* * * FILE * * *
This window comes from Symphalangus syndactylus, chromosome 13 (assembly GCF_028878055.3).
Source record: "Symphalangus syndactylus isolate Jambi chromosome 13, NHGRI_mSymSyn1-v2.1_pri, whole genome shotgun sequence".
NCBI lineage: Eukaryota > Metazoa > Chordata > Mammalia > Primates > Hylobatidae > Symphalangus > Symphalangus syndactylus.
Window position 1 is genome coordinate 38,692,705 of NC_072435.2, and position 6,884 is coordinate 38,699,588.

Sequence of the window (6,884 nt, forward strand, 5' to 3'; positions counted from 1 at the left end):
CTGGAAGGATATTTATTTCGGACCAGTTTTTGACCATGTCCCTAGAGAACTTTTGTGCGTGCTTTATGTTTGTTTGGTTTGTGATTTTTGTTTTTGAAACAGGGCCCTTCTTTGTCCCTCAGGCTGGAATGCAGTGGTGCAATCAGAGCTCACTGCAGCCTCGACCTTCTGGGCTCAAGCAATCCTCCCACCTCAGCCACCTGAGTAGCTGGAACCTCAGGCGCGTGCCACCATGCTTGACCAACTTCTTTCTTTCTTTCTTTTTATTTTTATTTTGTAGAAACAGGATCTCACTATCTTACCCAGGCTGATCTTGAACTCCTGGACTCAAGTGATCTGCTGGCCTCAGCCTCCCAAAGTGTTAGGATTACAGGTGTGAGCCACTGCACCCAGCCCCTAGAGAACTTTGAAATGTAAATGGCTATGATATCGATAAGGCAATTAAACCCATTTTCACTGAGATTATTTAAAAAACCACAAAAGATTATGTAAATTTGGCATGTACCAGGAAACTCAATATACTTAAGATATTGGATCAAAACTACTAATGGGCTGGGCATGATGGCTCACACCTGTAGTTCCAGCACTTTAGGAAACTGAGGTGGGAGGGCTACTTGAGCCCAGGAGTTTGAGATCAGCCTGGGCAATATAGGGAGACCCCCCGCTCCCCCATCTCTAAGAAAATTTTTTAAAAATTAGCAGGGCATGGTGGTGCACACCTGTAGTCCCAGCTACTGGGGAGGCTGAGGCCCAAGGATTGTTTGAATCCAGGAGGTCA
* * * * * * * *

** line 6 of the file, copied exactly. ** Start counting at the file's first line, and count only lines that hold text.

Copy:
CTGGAAGGATATTTATTTCGGACCAGTTTTTGACCATGTCCCTAGAGAACTTTTGTGCGTGCTTTATGTTTGTTTGGTTTGTGATTTTTGTTTTTGAAACAGGGCCCTTCTTTGTCCCTCAGGCTGGAATGCAGTGGTGCAATCAGAGCTCACTGCAGCCTCGACCTTCTGGGCTCAAGCAATCCTCCCACCTCAGCCACCTGAGTAGCTGGAACCTCAGGCGCGTGCCACCATGCTTGACCAACTTCTTTCTTTCTTTCTTTTTATTTTTATTTTGTAGAAACAGGATCTCACTATCTTACCCAGGCTGATCTTGAACTCCTGGACTCAAGTGATCTGCTGGCCTCAGCCTCCCAAAGTGTTAGGATTACAGGTGTGAGCCACTGCACCCAGCCCCTAGAGAACTTTGAAATGTAAATGGCTATGATATCGATAAGGCAATTAAACCCATTTTCACTGAGATTATTTAAAAAACCACAAAAGATTATGTAAATTTGGCATGTACCAGGAAACTCAATATACTTAAGATATTGGATCAAAACTACTAATGGGCTGGGCATGATGGCTCACACCTGTAGTTCCAGCACTTTAGGAAACTGAGGTGGGAGGGCTACTTGAGCCCAGGAGTTTGAGATCAGCCTGGGCAATATAGGGAGACCCCCCGCTCCCCCATCTCTAAGAAAATTTTTTAAAAATTAGCAGGGCATGGTGGTGCACACCTGTAGTCCCAGCTACTGGGGAGGCTGAGGCCCAAGGATTGTTTGAATCCAGGAGGTCA